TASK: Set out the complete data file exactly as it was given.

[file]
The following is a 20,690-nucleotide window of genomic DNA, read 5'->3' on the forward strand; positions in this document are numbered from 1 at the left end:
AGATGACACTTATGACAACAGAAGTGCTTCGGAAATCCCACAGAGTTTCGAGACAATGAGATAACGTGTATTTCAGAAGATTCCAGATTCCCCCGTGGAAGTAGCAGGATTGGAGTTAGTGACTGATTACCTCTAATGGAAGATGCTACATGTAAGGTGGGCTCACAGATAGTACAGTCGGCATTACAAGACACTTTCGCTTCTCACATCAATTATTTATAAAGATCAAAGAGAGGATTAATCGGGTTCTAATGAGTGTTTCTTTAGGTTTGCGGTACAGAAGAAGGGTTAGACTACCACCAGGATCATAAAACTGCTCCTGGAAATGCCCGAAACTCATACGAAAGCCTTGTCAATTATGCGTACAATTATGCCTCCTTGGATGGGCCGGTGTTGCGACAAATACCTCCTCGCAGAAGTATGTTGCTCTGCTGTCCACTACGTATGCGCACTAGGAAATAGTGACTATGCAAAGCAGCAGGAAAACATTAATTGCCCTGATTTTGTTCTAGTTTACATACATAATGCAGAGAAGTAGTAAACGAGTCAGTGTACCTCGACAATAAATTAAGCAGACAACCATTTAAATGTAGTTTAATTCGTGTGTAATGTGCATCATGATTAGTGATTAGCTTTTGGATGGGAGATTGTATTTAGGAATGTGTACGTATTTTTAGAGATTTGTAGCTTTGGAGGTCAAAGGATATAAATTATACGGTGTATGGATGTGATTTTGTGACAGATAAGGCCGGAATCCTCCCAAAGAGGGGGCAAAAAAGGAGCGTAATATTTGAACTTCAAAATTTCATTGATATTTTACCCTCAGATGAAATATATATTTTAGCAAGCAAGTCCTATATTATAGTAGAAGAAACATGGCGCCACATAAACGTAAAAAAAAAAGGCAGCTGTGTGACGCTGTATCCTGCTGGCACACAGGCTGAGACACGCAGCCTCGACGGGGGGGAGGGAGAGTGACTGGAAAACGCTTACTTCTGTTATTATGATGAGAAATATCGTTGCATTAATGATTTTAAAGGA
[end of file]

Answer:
The following is a 20,690-nucleotide window of genomic DNA, read 5'->3' on the forward strand; positions in this document are numbered from 1 at the left end:
AGATGACACTTATGACAACAGAAGTGCTTCGGAAATCCCACAGAGTTTCGAGACAATGAGATAACGTGTATTTCAGAAGATTCCAGATTCCCCCGTGGAAGTAGCAGGATTGGAGTTAGTGACTGATTACCTCTAATGGAAGATGCTACATGTAAGGTGGGCTCACAGATAGTACAGTCGGCATTACAAGACACTTTCGCTTCTCACATCAATTATTTATAAAGATCAAAGAGAGGATTAATCGGGTTCTAATGAGTGTTTCTTTAGGTTTGCGGTACAGAAGAAGGGTTAGACTACCACCAGGATCATAAAACTGCTCCTGGAAATGCCCGAAACTCATACGAAAGCCTTGTCAATTATGCGTACAATTATGCCTCCTTGGATGGGCCGGTGTTGCGACAAATACCTCCTCGCAGAAGTATGTTGCTCTGCTGTCCACTACGTATGCGCACTAGGAAATAGTGACTATGCAAAGCAGCAGGAAAACATTAATTGCCCTGATTTTGTTCTAGTTTACATACATAATGCAGAGAAGTAGTAAACGAGTCAGTGTACCTCGACAATAAATTAAGCAGACAACCATTTAAATGTAGTTTAATTCGTGTGTAATGTGCATCATGATTAGTGATTAGCTTTTGGATGGGAGATTGTATTTAGGAATGTGTACGTATTTTTAGAGATTTGTAGCTTTGGAGGTCAAAGGATATAAATTATACGGTGTATGGATGTGATTTTGTGACAGATAAGGCCGGAATCCTCCCAAAGAGGGGGCAAAAAAGGAGCGTAATATTTGAACTTCAAAATTTCATTGATATTTTACCCTCAGATGAAATATATATTTTAGCAAGCAAGTCCTATATTATAGTAGAAGAAACATGGCGCCACATAAACGTAAAAAAAAAAGGCAGCTGTGTGACGCTGTATCCTGCTGGCACACAGGCTGAGACACGCAGCCTCGACGGGGGGGAGGGAGAGTGACTGGAAAACGCTTACTTCTGTTATTATGATGAGAAATATCGTTGCATTAATGATTTTAAAGGA